Hezbollah fighters on Tuesday attacked an Israeli convoy with a roadside bomb planted inside Israeli territory, injuring two soldiers and triggering concerns that the Iran-backed terror group may be shifting its posture toward the Jewish state and risking deterioration along the Israel-Lebanon border.
The attack – which was quickly claimed by Hezbollah – follows a Sunday incident in which IDF soldiers opened fire on what seems to have been a cross-border infiltration attempt from Lebanon. It marked the first time that the Shiite organization had taken credit for an attack since last March. Subsequent months had seen Hezbollah deepen its involvement in the Syrian conflict, to the point where its fighting for the Bashar al-Assad regime has now become a matter of open boasting for Iranian military leaders.
Most analysts nonetheless consider Hezbollah’s involvement in the region’s over-three-year conflict – involvement which has among other things dragged Lebanon into the Syrian war and brought Hezbollah’s fighters into Iraq – to have stressed its resources. The organization remains capable of saturation bombing and perhaps even invading Israeli population centers – a summer analysis by Israeli military analyst Amos Harel sketched out multiple scenarios – but Hezbollah leaders are widely thought to be uninterested in a near-term escalation with Jerusalem.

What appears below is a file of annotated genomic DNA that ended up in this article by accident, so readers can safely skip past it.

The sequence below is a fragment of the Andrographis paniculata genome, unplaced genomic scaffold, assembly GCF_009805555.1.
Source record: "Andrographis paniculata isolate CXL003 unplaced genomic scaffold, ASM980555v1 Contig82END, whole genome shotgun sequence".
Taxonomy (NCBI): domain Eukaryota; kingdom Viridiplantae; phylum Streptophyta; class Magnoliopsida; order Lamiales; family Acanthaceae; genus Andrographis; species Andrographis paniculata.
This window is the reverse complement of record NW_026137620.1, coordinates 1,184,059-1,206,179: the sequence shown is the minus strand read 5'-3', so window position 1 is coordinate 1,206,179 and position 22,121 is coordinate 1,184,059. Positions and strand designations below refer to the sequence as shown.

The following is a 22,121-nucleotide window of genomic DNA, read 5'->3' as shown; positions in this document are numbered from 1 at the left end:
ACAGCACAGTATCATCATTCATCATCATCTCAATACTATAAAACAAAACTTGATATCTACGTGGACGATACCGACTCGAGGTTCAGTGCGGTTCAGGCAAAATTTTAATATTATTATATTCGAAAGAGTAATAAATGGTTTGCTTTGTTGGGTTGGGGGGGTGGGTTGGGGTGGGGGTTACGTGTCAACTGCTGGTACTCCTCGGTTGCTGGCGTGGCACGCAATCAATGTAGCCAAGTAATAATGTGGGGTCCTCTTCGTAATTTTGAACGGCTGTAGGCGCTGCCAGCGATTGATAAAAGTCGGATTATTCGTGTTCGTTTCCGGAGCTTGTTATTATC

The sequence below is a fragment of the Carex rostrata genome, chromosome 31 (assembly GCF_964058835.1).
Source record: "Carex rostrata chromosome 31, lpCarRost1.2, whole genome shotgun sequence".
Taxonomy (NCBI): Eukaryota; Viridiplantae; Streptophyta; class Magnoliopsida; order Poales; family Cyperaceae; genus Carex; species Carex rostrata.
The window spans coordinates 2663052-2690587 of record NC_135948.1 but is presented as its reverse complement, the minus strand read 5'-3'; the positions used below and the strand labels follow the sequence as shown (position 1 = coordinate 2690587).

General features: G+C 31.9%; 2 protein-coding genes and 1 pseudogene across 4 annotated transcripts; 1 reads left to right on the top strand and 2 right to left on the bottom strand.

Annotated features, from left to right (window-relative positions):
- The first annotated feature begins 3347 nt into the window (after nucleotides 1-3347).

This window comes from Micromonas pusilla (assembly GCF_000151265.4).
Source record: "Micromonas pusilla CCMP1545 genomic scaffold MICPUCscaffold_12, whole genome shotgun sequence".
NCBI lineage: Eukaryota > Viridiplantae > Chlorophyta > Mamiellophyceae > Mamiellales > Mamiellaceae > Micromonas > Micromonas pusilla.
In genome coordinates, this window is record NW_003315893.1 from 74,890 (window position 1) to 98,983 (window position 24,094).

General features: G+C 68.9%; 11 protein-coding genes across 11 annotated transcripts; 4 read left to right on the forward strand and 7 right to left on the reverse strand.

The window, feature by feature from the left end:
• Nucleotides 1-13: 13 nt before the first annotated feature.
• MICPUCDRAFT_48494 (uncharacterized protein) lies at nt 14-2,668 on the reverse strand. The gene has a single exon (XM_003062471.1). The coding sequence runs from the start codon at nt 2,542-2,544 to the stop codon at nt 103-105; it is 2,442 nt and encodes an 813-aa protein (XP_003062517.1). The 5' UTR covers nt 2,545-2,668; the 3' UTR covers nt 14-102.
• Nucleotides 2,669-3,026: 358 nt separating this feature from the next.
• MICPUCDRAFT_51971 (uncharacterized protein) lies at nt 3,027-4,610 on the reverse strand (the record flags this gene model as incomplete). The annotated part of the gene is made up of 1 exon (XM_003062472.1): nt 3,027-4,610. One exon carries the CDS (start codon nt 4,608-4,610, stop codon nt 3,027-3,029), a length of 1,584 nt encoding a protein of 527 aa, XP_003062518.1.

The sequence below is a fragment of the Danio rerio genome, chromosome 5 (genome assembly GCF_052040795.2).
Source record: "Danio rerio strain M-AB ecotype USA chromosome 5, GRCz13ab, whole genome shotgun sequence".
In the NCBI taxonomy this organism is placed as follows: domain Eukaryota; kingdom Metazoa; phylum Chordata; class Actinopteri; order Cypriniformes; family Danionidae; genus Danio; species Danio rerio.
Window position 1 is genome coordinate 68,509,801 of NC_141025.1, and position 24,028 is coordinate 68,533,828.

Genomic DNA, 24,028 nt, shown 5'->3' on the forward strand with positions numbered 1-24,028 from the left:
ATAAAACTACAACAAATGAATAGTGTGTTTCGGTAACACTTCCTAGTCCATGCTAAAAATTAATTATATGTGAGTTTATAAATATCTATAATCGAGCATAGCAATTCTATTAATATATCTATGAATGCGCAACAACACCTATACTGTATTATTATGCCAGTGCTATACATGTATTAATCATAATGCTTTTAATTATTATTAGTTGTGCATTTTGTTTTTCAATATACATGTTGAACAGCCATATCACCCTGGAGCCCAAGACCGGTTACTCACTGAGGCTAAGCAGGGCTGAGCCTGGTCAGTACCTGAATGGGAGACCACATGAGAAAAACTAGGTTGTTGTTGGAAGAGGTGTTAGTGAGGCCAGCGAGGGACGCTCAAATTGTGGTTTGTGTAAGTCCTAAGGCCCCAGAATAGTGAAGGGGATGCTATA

Analysts suggested that the group’s willingness to nonetheless risk a security deterioration was part of an effort to relieve pressure on the group. Veteran Arab affairs journalist Avi Issacharoff suggested that Hezbollah was seeking to brush back Israeli efforts at interdicting advanced weapons, which Hezbollah has been smuggling out of Syria and stockpiling in preparation for a future conflagration against Israel.
Israeli Prime Minister Benjamin Netanyahu on Tuesday, speaking to the country’s cabinet, contextualized the incident against the backdrop of the regional crisis:
“We proved that we respond with force against any attempt to attack us, whether it is from the South, the North, or any other sector,” Netanyahu said.
“We are witness to threats accumulating around us, threats of which the whole world is now aware, and is even dealing with some of them.”
These threats, he said, necessitate investing massively in security, as well as investing heavily in communities along the confrontation borders.
Various organs of the Israeli government were explicit in holding the Lebanese government accountable for attacks originating in its sovereign territory.
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